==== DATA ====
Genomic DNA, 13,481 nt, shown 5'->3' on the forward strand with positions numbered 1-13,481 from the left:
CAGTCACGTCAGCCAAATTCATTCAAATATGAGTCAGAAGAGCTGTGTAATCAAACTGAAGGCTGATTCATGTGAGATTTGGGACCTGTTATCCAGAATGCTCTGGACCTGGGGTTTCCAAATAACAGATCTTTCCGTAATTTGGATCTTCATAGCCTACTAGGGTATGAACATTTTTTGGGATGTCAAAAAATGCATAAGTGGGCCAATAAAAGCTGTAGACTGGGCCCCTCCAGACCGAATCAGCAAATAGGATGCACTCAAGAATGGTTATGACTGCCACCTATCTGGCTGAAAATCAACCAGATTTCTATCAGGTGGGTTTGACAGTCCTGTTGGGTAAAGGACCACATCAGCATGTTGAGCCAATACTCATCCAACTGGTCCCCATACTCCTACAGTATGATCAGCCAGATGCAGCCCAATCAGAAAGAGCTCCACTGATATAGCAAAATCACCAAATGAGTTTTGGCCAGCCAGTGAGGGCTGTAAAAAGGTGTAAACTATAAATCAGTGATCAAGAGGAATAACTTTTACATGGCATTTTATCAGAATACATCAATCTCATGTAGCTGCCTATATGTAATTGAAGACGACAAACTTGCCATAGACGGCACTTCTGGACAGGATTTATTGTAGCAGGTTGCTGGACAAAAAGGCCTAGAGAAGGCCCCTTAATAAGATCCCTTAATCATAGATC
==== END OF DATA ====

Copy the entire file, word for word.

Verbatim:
Genomic DNA, 13,481 nt, shown 5'->3' on the forward strand with positions numbered 1-13,481 from the left:
CAGTCACGTCAGCCAAATTCATTCAAATATGAGTCAGAAGAGCTGTGTAATCAAACTGAAGGCTGATTCATGTGAGATTTGGGACCTGTTATCCAGAATGCTCTGGACCTGGGGTTTCCAAATAACAGATCTTTCCGTAATTTGGATCTTCATAGCCTACTAGGGTATGAACATTTTTTGGGATGTCAAAAAATGCATAAGTGGGCCAATAAAAGCTGTAGACTGGGCCCCTCCAGACCGAATCAGCAAATAGGATGCACTCAAGAATGGTTATGACTGCCACCTATCTGGCTGAAAATCAACCAGATTTCTATCAGGTGGGTTTGACAGTCCTGTTGGGTAAAGGACCACATCAGCATGTTGAGCCAATACTCATCCAACTGGTCCCCATACTCCTACAGTATGATCAGCCAGATGCAGCCCAATCAGAAAGAGCTCCACTGATATAGCAAAATCACCAAATGAGTTTTGGCCAGCCAGTGAGGGCTGTAAAAAGGTGTAAACTATAAATCAGTGATCAAGAGGAATAACTTTTACATGGCATTTTATCAGAATACATCAATCTCATGTAGCTGCCTATATGTAATTGAAGACGACAAACTTGCCATAGACGGCACTTCTGGACAGGATTTATTGTAGCAGGTTGCTGGACAAAAAGGCCTAGAGAAGGCCCCTTAATAAGATCCCTTAATCATAGATC